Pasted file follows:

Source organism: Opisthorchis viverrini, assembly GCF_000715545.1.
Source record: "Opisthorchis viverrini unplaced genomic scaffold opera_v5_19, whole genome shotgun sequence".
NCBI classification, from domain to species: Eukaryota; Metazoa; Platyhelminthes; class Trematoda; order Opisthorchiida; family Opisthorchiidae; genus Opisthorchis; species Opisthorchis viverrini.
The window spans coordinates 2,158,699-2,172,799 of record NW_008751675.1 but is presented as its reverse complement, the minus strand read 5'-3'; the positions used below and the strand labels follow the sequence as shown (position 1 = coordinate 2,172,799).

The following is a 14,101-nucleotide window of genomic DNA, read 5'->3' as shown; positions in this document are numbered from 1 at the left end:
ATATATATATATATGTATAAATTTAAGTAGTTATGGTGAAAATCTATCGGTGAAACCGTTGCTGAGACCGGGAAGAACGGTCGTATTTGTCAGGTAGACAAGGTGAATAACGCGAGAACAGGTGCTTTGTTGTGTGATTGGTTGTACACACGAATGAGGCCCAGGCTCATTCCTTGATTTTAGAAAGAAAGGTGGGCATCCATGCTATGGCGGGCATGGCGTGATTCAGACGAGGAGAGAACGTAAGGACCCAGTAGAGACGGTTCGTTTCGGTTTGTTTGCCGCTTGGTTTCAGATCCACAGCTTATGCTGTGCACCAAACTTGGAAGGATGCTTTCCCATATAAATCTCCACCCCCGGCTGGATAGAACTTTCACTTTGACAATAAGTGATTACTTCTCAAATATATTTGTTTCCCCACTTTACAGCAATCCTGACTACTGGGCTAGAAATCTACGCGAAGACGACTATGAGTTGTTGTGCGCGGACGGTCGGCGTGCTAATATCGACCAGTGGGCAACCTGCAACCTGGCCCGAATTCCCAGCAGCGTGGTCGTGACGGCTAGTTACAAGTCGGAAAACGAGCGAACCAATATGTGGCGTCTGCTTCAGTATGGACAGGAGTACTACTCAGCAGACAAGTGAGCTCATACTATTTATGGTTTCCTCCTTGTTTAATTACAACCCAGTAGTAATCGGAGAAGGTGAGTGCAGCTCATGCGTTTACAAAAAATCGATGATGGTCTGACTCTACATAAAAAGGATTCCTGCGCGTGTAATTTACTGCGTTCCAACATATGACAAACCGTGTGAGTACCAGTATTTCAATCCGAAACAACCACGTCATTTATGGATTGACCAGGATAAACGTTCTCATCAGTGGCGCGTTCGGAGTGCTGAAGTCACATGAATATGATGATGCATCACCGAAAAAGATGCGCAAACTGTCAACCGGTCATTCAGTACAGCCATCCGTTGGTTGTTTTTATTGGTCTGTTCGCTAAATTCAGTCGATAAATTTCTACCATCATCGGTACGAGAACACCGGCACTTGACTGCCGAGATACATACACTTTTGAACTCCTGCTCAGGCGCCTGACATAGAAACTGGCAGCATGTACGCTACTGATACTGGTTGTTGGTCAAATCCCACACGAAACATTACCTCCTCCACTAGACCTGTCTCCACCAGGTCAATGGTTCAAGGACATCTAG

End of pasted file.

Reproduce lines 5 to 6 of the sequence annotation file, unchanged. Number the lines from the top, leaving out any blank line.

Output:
The following is a 14,101-nucleotide window of genomic DNA, read 5'->3' as shown; positions in this document are numbered from 1 at the left end:
ATATATATATATATGTATAAATTTAAGTAGTTATGGTGAAAATCTATCGGTGAAACCGTTGCTGAGACCGGGAAGAACGGTCGTATTTGTCAGGTAGACAAGGTGAATAACGCGAGAACAGGTGCTTTGTTGTGTGATTGGTTGTACACACGAATGAGGCCCAGGCTCATTCCTTGATTTTAGAAAGAAAGGTGGGCATCCATGCTATGGCGGGCATGGCGTGATTCAGACGAGGAGAGAACGTAAGGACCCAGTAGAGACGGTTCGTTTCGGTTTGTTTGCCGCTTGGTTTCAGATCCACAGCTTATGCTGTGCACCAAACTTGGAAGGATGCTTTCCCATATAAATCTCCACCCCCGGCTGGATAGAACTTTCACTTTGACAATAAGTGATTACTTCTCAAATATATTTGTTTCCCCACTTTACAGCAATCCTGACTACTGGGCTAGAAATCTACGCGAAGACGACTATGAGTTGTTGTGCGCGGACGGTCGGCGTGCTAATATCGACCAGTGGGCAACCTGCAACCTGGCCCGAATTCCCAGCAGCGTGGTCGTGACGGCTAGTTACAAGTCGGAAAACGAGCGAACCAATATGTGGCGTCTGCTTCAGTATGGACAGGAGTACTACTCAGCAGACAAGTGAGCTCATACTATTTATGGTTTCCTCCTTGTTTAATTACAACCCAGTAGTAATCGGAGAAGGTGAGTGCAGCTCATGCGTTTACAAAAAATCGATGATGGTCTGACTCTACATAAAAAGGATTCCTGCGCGTGTAATTTACTGCGTTCCAACATATGACAAACCGTGTGAGTACCAGTATTTCAATCCGAAACAACCACGTCATTTATGGATTGACCAGGATAAACGTTCTCATCAGTGGCGCGTTCGGAGTGCTGAAGTCACATGAATATGATGATGCATCACCGAAAAAGATGCGCAAACTGTCAACCGGTCATTCAGTACAGCCATCCGTTGGTTGTTTTTATTGGTCTGTTCGCTAAATTCAGTCGATAAATTTCTACCATCATCGGTACGAGAACACCGGCACTTGACTGCCGAGATACATACACTTTTGAACTCCTGCTCAGGCGCCTGACATAGAAACTGGCAGCATGTACGCTACTGATACTGGTTGTTGGTCAAATCCCACACGAAACATTACCTCCTCCACTAGACCTGTCTCCACCAGGTCAATGGTTCAAGGACATCTAG